If you’re injured on the job, it’s important to know your rights as well as what steps to take. While you may have heard that the only financial restitution you can receive is through workers’ compensation, the fact is that you can sue for damages in certain situations.
To ensure that your rights are fully protected if you are injured at work, take the following actions:
1. Get Prompt Medical Attention
You should get first aid or other needed medical treatment as soon as you can. If your injury is an emergency, you should call 911, or a co-worker should call if you are unable. If the situation is not an emergency, you likely will be seen by a health care provider selected by your employer. In New York, providers who treat non-emergency, on-the-job injuries are authorized by the Workers’ Compensation Board.
If your employer participates in an Alternate Dispute Resolution program or a Preferred Provider Organization, you may have to obtain medical care from a provider specific to your employer’s program. If your employer does participate in a PPO or ADR program, you should have received all the relevant information in writing.
Your medical care should be covered by your employer or by your employer’s insurance company unless one of the parties disputes your claim.
2. Document your Injury with the Medical Provider
As you fill out required paperwork at a doctor’s office or hospital, you should check the box indicating that you were injured at work. Doing so will result in the medical bills being sent to your employer or to the workers’ compensation insurance company and not to you. If you do select your own doctor to treat you, ensure that she is certified to handle workers’ compensation claims.
Stress to the medical provider that your records need to include significant detail about your injury, such as the history and circumstances under which you were injured. Documentation should be included for any body part affected by the injury, since workers’ compensation will not provide treatment for body parts that are not mentioned in your records.
3. Alert your Employer
As soon as possible, you should notify both your immediate supervisor and your employer’s human resources department about your injury and how it happened. If you do not inform your employer in writing within 30 days of the accident that caused your injury, you could lose out on benefits under the workers’ compensation system.
If you are diagnosed with a disease related to your work, you must adhere to certain deadlines related to your workers’ compensation claim. You must notify your employer within two years after you became disabled or within two years of the time that you knew the injury was work-related.
4. File the Right Paperwork
Unless your claim is disputed, either your employer or your employer’s insurer pays for medical care related to an on-the-job injury or illness. At a medical provider’s office, you may be asked to sign a form indicating that you will be responsible for the medical bills if your workers’ compensation claim is denied or if you don’t pursue a claim.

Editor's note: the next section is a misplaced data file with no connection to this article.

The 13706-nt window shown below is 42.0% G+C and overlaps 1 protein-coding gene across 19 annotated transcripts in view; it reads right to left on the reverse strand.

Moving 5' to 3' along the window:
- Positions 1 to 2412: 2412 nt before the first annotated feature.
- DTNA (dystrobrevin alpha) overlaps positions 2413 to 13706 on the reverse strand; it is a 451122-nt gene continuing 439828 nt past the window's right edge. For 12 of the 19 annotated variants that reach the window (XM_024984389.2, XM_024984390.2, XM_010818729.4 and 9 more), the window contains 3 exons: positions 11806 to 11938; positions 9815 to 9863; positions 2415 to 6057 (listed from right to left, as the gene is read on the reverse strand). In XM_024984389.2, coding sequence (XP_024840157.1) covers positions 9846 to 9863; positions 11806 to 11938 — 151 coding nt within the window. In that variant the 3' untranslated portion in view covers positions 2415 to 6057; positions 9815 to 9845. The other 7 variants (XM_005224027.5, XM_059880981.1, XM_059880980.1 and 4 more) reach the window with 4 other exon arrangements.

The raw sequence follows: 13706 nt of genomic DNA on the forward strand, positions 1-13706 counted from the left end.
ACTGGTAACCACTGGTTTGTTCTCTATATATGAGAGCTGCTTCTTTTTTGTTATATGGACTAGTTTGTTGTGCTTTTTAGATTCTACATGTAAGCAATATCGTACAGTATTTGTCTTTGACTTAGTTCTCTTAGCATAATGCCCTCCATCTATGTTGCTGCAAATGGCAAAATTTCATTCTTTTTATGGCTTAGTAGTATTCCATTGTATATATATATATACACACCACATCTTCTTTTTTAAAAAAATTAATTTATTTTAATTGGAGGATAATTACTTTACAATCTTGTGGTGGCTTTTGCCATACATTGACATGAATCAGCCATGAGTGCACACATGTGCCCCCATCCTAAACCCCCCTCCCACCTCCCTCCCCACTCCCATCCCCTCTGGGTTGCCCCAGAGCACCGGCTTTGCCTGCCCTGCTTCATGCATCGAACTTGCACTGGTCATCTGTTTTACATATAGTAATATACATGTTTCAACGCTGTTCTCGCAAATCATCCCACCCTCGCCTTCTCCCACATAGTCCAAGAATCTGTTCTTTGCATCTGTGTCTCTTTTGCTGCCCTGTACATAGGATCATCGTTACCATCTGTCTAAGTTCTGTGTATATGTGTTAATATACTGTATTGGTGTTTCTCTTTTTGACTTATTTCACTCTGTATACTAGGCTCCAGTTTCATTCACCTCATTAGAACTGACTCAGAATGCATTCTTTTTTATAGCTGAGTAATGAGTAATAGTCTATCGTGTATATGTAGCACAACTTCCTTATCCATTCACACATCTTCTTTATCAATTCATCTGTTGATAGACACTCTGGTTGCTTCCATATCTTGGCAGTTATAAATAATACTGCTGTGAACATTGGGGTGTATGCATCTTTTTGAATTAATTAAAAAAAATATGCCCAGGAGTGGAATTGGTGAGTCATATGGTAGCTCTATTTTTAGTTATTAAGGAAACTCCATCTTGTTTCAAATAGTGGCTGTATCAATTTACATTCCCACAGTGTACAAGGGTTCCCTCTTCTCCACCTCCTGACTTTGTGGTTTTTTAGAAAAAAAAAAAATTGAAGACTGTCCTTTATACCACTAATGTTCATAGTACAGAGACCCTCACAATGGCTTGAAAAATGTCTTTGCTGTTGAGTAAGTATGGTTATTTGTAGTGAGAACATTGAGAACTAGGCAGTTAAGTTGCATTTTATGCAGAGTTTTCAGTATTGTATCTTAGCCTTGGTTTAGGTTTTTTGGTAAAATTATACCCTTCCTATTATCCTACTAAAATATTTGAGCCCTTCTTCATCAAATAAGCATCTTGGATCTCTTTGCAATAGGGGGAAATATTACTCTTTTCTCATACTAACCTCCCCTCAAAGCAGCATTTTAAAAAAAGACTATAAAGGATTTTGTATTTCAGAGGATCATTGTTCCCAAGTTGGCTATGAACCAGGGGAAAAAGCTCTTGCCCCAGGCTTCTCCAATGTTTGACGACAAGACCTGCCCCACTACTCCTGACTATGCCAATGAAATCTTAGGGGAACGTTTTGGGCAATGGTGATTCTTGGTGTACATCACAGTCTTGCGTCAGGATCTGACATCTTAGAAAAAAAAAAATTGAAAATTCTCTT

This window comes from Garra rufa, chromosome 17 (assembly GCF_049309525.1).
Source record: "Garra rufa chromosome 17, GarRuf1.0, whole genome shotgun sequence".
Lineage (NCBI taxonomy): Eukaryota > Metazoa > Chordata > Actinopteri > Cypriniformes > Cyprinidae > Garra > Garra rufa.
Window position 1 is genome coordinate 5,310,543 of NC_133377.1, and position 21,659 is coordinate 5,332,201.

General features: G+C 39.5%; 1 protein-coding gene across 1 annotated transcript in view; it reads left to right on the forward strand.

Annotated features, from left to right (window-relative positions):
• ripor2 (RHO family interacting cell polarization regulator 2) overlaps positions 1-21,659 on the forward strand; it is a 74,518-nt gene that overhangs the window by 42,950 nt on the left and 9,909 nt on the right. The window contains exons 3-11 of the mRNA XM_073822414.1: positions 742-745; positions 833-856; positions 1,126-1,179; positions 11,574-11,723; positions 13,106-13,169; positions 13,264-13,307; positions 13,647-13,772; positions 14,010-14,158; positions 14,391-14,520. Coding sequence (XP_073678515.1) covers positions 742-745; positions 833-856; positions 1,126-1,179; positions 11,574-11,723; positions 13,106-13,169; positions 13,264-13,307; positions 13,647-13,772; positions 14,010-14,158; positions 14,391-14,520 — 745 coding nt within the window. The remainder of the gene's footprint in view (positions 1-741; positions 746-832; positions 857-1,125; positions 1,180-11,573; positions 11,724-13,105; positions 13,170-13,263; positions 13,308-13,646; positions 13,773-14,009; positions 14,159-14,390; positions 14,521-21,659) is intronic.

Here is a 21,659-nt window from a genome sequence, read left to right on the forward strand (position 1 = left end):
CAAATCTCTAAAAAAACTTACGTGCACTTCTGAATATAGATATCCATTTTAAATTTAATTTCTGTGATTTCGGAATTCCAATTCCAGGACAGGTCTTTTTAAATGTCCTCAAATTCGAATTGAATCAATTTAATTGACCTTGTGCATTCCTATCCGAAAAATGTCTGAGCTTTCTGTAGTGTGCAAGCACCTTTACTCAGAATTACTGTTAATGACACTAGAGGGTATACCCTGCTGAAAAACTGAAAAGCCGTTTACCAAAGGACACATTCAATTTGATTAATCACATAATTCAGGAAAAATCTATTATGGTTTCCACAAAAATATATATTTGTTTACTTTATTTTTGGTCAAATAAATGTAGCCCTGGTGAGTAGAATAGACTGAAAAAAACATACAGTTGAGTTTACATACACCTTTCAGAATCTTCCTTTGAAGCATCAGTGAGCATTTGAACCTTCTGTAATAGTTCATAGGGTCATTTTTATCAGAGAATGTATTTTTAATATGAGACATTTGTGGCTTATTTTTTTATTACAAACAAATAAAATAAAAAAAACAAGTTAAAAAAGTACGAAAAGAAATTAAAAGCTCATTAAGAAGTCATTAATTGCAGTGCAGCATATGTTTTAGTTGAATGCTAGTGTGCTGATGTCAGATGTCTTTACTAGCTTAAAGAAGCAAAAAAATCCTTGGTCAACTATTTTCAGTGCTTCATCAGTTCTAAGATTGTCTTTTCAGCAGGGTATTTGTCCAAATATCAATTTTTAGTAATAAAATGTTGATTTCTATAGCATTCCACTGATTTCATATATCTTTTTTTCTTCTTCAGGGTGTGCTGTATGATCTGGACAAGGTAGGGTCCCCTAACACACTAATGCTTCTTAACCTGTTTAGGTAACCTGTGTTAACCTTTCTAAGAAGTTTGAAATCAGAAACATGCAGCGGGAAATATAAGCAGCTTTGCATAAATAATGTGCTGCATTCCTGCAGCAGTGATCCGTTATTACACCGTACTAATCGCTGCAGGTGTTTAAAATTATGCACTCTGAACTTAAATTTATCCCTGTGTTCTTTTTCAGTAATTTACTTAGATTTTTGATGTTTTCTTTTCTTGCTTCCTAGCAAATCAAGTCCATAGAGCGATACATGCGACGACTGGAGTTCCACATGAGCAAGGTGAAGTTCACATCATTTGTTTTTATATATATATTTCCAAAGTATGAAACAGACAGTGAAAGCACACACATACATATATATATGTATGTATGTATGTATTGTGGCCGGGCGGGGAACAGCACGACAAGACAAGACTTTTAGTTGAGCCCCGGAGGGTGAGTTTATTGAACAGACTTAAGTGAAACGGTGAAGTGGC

In addition, you’ll need to complete the appropriate workers’ compensation paperwork and mail it to your nearest Workers’ Compensation Board office. Your attorney can assist you with ensuring that you file the right paperwork at the right time for your claim to be covered.
5. Contact an Attorney
Workers’ compensation cases include varying levels of complexity and can involve multiple points of law. For instance, workers’ compensation is considered “no-fault” insurance, meaning that your on-the-job injuries are covered even if you are at fault. However, your employer or the workers’ compensation insurer may attempt to deny your claim by arguing that you were reckless or intentionally inflicted injuries upon yourself.
In certain circumstances, you may be entitled to financial restitution in addition to workers’ compensation coverage. If you were injured due to a defective product, for example, you may have a basis for a product liability lawsuit against the manufacturer. Likewise, an injury from a toxic substance could lead to a case against the maker of the substance.
If your employer or a third party engaged in egregious conduct that resulted in your injury, you could consider filing a personal injury action. Workers’ compensation does not cover punitive damages, to which you may be entitled if your employer allowed dangerous conditions to exist at a workplace. In addition, you may be awarded damages for pain and suffering caused by your work-related disability.
If you’re suffering from an injury or illness caused by your job, it’s critical to know your rights to ensure that you receive fair compensation. To speak with an experienced workers compensation attorney, contact the offices of Paul Giannetti, Attorney at Law, at (866) 868-2960.